The two parts that gave me the biggest headache were the shooter handle and a little decorative metal piece at the top of the frame (Top left corner of the photo on my introductory post.)   The decorative metal piece had two mini carriage bolts holding a piece of metal on top of the frame. It doesn’t really have any other purpose than to serve as a decoration (at least from what I could see)  It took an afternoon with oil, vice grips and wrenches to be able to remove it and unfortunately I did end up damaging the bolts in the process.  I should be able to flip the metal plate to the other side to hide the scratches from the vice grips, so that’s fine.

The shooter mechanism was an endless sequence of bolts, with two bolts being extremely difficult to move, and I suspect that’s by design. (You don’t want the hammer to fall off the shooter bolt during play)  During disassembly, I did keep track of the order in which I removed them, and once I managed to get them all off, I put them back onto the post in the correct order.  Removing the hammer was a bit of an exercise in balance of using force to separate it from the handle’s bolt, but also to not damage it in the process.  From other posts I’ve read, this is par for the course.

DSC_2801

 

At this point, I’ve got the machine in pieces such that I’m able to work on them individually.  Next post will be about removing the playfield artwork.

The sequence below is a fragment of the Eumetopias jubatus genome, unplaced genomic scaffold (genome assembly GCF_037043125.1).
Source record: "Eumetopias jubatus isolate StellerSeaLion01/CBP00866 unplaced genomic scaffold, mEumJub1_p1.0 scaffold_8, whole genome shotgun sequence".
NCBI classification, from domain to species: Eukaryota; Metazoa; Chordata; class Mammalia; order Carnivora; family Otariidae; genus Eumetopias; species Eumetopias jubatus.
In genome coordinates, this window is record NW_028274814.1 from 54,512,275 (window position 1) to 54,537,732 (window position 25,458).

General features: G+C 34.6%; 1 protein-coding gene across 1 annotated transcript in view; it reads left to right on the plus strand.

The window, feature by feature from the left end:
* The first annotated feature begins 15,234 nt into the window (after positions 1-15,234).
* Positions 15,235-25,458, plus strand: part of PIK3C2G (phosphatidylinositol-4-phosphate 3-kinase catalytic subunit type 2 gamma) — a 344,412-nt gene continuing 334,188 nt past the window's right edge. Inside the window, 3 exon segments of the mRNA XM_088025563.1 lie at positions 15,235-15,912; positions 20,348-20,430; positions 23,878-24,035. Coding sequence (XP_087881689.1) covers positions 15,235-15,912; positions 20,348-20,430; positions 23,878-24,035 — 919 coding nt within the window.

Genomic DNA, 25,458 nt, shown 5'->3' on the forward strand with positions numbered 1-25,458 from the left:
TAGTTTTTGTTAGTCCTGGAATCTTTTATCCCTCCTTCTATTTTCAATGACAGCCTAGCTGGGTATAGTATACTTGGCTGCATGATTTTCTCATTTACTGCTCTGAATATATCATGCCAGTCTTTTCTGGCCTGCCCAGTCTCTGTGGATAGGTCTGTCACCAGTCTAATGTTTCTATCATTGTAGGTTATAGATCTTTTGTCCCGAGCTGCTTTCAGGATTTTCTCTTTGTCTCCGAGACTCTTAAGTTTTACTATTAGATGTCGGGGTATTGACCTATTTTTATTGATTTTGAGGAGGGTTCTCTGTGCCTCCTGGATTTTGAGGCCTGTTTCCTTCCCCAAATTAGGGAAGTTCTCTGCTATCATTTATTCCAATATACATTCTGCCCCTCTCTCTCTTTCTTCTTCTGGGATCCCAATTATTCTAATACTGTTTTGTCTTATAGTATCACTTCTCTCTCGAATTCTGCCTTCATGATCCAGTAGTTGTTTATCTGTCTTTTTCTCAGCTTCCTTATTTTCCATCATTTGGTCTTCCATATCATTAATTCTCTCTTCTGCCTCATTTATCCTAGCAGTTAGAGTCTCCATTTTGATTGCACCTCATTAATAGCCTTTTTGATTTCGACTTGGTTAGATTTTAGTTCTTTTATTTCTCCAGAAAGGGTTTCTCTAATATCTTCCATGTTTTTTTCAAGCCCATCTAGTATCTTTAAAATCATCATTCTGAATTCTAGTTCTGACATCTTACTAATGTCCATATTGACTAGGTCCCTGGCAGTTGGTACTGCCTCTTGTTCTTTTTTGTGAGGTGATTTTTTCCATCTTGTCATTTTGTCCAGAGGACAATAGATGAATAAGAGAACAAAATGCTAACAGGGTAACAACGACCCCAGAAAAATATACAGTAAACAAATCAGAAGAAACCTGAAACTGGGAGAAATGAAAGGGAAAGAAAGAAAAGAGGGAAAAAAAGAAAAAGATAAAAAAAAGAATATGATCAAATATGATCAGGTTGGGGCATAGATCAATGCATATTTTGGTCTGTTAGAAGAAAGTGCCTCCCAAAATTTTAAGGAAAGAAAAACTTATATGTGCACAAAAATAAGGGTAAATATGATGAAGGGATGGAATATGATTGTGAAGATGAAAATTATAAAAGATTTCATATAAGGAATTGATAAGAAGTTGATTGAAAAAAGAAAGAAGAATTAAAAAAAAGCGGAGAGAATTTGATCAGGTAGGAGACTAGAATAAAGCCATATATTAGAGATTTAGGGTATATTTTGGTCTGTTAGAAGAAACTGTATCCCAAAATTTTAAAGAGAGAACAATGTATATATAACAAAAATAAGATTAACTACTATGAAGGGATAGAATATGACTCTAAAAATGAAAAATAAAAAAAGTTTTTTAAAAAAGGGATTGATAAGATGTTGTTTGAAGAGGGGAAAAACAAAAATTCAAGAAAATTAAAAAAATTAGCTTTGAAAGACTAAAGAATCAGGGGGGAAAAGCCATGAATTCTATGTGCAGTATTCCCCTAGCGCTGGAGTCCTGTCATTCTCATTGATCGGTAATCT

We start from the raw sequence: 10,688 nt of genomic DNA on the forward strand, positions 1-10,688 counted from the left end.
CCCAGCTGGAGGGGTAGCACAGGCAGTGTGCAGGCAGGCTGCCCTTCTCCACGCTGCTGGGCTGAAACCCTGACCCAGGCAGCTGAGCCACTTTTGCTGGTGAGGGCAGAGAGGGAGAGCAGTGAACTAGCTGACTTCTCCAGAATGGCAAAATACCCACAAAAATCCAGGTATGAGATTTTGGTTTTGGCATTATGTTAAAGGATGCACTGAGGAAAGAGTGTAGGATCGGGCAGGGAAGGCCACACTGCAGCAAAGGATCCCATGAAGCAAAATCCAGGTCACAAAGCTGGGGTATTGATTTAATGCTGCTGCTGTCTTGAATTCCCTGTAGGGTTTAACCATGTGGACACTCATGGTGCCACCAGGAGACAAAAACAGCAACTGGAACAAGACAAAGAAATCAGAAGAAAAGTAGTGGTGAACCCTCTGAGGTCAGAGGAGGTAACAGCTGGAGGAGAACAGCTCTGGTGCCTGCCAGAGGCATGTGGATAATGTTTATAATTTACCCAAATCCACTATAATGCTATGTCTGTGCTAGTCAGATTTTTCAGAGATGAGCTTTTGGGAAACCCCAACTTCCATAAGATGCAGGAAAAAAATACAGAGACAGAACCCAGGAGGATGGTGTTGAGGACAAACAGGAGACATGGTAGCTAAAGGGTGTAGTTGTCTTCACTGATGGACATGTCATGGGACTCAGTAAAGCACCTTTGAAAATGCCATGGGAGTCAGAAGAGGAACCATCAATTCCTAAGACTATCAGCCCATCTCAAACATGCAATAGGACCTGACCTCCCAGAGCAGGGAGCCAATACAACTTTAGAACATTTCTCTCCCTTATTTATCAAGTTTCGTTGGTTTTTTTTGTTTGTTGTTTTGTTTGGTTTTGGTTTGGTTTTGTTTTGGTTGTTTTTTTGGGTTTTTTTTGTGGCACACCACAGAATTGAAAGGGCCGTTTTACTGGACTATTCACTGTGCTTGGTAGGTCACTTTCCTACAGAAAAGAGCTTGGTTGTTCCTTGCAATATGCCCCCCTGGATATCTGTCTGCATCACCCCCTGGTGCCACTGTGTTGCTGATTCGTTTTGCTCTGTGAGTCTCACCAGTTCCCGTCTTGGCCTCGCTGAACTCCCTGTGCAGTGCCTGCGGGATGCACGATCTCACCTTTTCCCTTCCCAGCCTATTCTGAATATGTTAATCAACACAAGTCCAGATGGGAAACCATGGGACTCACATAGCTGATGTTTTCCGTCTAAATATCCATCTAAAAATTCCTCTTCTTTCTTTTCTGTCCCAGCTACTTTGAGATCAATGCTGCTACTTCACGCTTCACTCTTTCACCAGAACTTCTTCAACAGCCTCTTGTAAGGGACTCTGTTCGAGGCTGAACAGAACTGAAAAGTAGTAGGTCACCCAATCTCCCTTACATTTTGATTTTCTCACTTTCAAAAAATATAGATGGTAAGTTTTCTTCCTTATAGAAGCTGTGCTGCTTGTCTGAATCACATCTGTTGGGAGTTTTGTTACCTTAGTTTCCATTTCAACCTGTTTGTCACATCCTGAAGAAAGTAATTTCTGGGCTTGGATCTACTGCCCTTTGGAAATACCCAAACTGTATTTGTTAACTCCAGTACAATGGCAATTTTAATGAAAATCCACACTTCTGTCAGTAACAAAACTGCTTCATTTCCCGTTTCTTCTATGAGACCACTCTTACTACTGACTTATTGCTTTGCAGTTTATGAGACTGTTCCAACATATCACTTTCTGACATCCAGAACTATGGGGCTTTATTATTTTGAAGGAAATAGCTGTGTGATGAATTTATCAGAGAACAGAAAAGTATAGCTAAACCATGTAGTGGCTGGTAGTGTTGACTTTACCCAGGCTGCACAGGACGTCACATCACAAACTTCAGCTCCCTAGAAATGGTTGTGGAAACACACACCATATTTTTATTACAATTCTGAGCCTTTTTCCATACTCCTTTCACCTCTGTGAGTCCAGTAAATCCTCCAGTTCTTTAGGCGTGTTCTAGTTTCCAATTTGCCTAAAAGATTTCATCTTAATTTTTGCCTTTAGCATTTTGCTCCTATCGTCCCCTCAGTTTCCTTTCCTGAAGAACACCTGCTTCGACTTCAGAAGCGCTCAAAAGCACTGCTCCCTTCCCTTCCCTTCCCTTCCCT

The Pachinko Customization Project – Introduction

This project has been in the planning phases for a while now, and it’s only recently that I’ve solidified the concept enough to start work on it.

After reading about a few restorations and customizations of vintage pachinko machines by some of the folks over at PachiTalk, I got the idea to restore the first machine I purchased, a Masamura Super Deluxe.

Image of the original Pachinko machine

The machine I started with is a Masamura Super Deluxe.

This machine is a bit rough for wear, the playfield is slightly waterspotted, but all of the mechanics are in working order (though it’s been modded to be cyclic), so it was a good candidate for restoration.  All of the electronics have been stripped from the machine (not by me), so I also have the option of putting in my own wiring.  I’ve since picked up a Nishijin B JAL to sate my cravings for vintage pachinko while the Super Deluxe is in pieces.

My current plan for this machine is to restore the machine with a Japanese Dragon theme.  To this end, I’ve currently planned the following:

  • Replace the center feature
  • Replace the bottom (green) pockets
  • Replace the playfield
  • Replace the laminate frame (not shown) with a more pleasing wood veneer
  • Replace the acrylic window with glass

While I don’t know if I’ll use this blog for much else at this time, at the very least it does serve as a central place to document the progress on this customization project.   I’ve gone through a number of preparation steps already, so the first few entries here will be playing catch-up, and may not be as detailed as future entries.  But hopefully it’ll be helpful to other people who are looking to do their own pachinko customization projects.

WordPress Themes